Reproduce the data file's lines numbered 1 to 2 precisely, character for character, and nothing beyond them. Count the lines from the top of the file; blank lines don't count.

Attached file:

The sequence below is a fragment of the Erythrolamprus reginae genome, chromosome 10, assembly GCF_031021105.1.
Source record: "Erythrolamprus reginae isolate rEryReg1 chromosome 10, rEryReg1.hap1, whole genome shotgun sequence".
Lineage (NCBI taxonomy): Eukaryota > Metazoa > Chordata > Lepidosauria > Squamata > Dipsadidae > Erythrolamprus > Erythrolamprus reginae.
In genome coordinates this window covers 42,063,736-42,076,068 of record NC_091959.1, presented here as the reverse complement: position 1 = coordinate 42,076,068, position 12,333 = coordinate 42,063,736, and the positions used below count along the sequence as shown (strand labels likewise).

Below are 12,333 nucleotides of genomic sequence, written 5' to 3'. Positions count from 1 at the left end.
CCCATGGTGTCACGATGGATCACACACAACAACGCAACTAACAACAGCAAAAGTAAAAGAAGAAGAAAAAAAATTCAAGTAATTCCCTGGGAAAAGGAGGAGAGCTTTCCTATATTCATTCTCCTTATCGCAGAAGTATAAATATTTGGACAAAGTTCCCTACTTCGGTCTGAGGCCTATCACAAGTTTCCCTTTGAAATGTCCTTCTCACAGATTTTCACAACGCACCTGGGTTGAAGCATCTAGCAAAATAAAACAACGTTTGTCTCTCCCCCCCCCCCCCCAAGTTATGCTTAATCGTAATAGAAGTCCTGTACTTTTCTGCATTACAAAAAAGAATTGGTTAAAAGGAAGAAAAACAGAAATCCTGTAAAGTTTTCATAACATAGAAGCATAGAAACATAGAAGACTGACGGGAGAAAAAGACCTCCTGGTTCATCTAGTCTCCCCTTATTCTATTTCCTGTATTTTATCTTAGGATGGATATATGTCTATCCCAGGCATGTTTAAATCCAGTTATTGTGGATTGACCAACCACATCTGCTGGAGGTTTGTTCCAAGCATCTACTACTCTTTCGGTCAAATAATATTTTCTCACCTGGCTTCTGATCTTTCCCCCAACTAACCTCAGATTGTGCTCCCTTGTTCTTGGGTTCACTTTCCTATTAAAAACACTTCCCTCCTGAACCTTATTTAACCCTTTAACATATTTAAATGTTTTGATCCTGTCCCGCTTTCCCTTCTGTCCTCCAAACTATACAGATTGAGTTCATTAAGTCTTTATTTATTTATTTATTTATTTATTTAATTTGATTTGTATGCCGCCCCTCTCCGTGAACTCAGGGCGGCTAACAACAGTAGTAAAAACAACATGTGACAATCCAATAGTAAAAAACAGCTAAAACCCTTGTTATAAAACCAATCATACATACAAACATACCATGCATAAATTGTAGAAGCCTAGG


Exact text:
The sequence below is a fragment of the Erythrolamprus reginae genome, chromosome 10, assembly GCF_031021105.1.
Source record: "Erythrolamprus reginae isolate rEryReg1 chromosome 10, rEryReg1.hap1, whole genome shotgun sequence".